As you can see the only option is 1TB Fusion Drive, because regular shops have only stock configurations, no upgrade option.

    Or maybe I should wait for another iteration of iMac and Apple finally will drop prices or make 1TB Fusion drive standard (instead of 5400 rpm drive) and 256 SSD standard for higher configuration :(
     
  5. jksu macrumors regular

    Joined:
    Nov 26, 2009
    #5
    get the 27”. the screen is gorgeous. you’ll regret getting the 21”.

    if storage space or speed becomes an issue you can pick up a 250gb external usb-c SSD for $150

    and yes upgrading ram is doable and easy on the 27”
     
  6. tubeexperience macrumors 68040

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    Feb 17, 2016
    #6
    Get the cheapest storage and memory configuration.

    Afterwards, you can then upgrade the storage and memory yourself for cheaper.
     
  7. casperes1996 macrumors 68040

    casperes1996

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    #7

    All this considered; Get the 5K as you described and get an external SSD when your budget allows for it. Fact is that it's actually going to be a relatively bad experience running macOS off a spinning HDD at this point, and the 24GB size of the SSD in the 1TB Fusion, means that's what you'll be doing most of the time. After you open apps and files, it'll be a fast computer, but initial opening will be relatively slow. External SSDs with USB or Thunderbolt can be really fast and give a good enough experience though, and you can get some sleek and tiny ones that you don't even notice.
     
  8. Jerion, Jun 7, 2018
    Last edited: Jun 7, 2018

    Jerion macrumors member

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    Mar 31, 2016
    #8
    Unless your budget precludes it, start at the 27" and don't look back. The screen quality and real estate is incredible. The Fusion Drive/SSD thing is important to consider, but that can be worked around down the road if you don't have the funds to address it up front.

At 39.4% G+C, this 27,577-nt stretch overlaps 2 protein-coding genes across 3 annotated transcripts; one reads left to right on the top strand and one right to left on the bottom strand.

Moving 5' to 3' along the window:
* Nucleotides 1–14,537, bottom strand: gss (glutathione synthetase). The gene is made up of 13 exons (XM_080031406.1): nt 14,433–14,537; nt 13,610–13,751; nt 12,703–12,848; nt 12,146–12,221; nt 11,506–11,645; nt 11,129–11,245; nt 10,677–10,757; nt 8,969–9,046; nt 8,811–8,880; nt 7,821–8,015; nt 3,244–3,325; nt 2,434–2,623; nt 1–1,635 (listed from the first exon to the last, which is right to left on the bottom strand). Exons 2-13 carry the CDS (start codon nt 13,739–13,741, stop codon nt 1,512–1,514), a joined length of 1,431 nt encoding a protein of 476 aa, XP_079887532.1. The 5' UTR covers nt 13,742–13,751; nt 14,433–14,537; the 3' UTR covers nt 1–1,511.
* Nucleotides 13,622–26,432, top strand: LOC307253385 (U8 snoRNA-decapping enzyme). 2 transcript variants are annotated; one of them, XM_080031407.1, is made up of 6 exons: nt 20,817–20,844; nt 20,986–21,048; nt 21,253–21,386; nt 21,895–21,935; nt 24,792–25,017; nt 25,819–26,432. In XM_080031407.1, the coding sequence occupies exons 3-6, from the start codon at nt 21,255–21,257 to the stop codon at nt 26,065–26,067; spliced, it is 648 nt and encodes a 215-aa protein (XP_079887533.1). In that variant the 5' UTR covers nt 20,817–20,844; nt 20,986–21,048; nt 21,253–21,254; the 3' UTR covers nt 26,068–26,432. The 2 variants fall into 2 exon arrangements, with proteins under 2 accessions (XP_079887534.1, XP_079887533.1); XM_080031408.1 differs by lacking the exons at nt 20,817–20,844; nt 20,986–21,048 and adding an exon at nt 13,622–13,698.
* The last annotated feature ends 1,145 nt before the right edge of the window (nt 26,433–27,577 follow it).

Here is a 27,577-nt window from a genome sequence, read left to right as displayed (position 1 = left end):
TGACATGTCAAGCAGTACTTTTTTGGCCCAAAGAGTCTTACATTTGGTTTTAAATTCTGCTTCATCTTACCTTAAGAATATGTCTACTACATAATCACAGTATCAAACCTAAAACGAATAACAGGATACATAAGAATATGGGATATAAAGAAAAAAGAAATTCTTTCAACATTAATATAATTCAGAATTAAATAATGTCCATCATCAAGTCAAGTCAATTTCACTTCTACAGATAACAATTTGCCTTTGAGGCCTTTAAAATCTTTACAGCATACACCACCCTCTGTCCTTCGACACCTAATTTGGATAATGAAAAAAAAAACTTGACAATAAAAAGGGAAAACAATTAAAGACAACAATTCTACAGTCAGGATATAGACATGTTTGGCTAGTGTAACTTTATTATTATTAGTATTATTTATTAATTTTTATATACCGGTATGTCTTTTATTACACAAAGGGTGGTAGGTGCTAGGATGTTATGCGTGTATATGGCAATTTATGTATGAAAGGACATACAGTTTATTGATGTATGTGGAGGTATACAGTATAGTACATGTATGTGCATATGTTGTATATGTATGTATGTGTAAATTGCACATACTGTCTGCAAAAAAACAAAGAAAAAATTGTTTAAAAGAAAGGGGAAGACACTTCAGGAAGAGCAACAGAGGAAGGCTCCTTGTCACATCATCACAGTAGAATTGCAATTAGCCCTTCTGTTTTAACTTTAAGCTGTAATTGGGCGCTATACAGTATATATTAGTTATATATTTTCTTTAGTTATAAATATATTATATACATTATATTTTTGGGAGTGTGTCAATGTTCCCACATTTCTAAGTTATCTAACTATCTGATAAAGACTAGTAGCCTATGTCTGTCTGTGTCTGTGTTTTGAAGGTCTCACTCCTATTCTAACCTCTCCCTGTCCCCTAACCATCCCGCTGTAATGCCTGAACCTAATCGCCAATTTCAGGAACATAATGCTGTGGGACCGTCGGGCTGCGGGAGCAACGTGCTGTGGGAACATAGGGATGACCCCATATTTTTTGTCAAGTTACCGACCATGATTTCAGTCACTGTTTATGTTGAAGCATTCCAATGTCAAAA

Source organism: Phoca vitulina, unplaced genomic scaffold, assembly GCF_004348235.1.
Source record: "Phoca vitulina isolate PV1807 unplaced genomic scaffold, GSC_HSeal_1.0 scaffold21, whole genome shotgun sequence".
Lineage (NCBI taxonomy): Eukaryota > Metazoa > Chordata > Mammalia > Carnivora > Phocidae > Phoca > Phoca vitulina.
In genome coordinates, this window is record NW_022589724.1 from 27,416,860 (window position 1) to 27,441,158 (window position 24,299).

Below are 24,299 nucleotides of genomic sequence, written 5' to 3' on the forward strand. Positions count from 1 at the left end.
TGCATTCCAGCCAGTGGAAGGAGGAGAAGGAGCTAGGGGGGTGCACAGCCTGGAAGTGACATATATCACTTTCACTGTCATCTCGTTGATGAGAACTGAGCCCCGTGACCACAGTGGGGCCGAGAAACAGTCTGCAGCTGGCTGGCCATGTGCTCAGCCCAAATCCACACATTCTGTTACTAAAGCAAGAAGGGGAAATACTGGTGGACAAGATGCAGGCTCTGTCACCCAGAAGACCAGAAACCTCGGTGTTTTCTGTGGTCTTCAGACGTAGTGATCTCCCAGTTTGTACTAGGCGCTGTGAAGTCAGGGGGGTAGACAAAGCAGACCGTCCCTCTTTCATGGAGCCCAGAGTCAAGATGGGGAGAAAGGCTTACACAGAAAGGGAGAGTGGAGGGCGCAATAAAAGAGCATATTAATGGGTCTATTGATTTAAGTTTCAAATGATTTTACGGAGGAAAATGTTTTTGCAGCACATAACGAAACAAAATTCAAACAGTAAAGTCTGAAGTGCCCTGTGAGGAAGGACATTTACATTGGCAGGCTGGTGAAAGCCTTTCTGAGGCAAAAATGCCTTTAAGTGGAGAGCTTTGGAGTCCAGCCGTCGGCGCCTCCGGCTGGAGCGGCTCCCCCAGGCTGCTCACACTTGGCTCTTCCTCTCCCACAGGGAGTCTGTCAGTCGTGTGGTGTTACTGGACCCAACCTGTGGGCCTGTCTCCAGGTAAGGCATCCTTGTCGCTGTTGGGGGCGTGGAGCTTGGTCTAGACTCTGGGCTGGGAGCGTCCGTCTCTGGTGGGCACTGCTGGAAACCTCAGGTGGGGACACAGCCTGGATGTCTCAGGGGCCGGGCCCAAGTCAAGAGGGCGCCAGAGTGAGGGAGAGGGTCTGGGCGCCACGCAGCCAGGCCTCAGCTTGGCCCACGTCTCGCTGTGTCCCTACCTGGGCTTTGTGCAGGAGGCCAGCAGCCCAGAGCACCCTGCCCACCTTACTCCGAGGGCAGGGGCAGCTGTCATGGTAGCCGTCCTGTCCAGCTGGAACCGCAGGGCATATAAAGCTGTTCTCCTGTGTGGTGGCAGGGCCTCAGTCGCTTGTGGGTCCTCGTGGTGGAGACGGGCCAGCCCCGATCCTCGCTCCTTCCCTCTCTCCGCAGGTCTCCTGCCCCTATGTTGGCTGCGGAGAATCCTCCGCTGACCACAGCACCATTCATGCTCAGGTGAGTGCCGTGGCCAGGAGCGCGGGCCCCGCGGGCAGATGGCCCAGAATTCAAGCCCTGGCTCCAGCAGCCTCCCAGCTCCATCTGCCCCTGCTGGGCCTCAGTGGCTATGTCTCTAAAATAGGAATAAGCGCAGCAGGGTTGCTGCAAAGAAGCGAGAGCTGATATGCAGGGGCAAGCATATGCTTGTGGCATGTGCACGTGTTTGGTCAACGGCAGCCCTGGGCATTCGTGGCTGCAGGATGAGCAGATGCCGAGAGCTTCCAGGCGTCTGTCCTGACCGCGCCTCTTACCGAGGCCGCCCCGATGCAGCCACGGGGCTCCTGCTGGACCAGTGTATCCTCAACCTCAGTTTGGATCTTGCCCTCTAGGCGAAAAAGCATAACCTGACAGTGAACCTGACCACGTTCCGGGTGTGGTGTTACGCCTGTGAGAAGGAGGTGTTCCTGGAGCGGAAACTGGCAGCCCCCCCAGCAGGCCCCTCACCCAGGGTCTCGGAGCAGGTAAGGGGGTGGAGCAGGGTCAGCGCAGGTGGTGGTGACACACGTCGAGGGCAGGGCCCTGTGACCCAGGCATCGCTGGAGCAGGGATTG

Within the 'stock' 27" lineup, the big differentiators are:

    i5 vs i7

    And

    Radeon Pro 570/575/580

    The i5 vs i7 differences will be meaningless for most people. The i7 is beneficial to apps that need heavy lifting, but the i5 options won't exactly be a slouch either. You probably won't have to care about the CPU, really. They're all More Than Good Enough™ and will continue to be More Than Good Enough™ for years to come.

    The GPU is going to be your first "choke point" as the machine ages- it will be left behind by AAA gaming in a few years. StarCraft 2 isn't a hugely demanding game these days, so even the 570 should be able to handle it and not really work too hard. However, you might move to play something else in the future, so with that in mind...

    GPUs are most easily compared by their teraflop (TFLOP) numbers (this doesn't represent everything a GPU can do, but it's an easy metric for overall ability). If my source is right, the Radeon Pro 570 will give you around 3.5 TFLOPS, the 575 around 4.5, and the 580 around 6 (roughly equivalent to an Xbox One X, and closing in on a GeForce GTX 1070 in PC land). You will not be able to play the newest games (or even new-ish games) at 5K resolution. It's just not going to happen. Fortunately, 2560x1440 -- exactly half of the native 5K resolution -- still looks fabulous on a 27" screen. And these GPUs can handle gaming at that res, with steadily increasing degrees of comfort and performance as you go up the price ladder.

    Hope the above helps you make a decision. Enjoy the machine! :)
     
  9. and 4096 others like this thread starter macrumors member